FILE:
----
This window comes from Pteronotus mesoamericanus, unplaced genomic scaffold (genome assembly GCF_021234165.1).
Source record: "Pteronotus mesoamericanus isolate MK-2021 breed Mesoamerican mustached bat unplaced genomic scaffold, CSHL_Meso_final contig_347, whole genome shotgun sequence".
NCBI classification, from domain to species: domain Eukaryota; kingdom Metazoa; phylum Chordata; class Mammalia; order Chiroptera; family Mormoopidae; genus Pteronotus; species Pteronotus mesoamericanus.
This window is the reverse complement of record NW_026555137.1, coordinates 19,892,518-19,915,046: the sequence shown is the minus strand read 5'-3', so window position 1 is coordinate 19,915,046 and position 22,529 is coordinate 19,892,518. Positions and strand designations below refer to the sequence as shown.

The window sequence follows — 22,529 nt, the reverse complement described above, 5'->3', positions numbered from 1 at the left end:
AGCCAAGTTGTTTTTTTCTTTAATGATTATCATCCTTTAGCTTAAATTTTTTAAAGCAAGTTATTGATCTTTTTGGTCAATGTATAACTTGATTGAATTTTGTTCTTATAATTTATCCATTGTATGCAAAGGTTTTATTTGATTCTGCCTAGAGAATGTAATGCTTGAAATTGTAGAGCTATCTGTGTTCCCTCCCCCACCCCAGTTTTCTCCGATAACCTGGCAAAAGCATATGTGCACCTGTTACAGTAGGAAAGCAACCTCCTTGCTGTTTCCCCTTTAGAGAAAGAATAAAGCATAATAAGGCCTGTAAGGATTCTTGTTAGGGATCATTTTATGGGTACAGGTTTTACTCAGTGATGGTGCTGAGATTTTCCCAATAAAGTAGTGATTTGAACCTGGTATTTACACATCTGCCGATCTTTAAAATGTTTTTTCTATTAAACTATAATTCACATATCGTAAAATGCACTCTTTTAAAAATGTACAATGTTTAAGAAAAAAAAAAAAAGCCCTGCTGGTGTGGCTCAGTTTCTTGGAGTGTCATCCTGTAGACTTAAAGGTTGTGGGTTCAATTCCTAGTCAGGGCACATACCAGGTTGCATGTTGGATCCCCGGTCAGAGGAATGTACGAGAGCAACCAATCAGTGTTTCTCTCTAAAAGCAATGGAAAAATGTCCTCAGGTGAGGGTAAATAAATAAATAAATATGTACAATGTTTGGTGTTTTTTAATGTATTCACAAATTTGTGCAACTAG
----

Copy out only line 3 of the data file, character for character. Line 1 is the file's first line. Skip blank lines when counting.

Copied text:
NCBI classification, from domain to species: domain Eukaryota; kingdom Metazoa; phylum Chordata; class Mammalia; order Chiroptera; family Mormoopidae; genus Pteronotus; species Pteronotus mesoamericanus.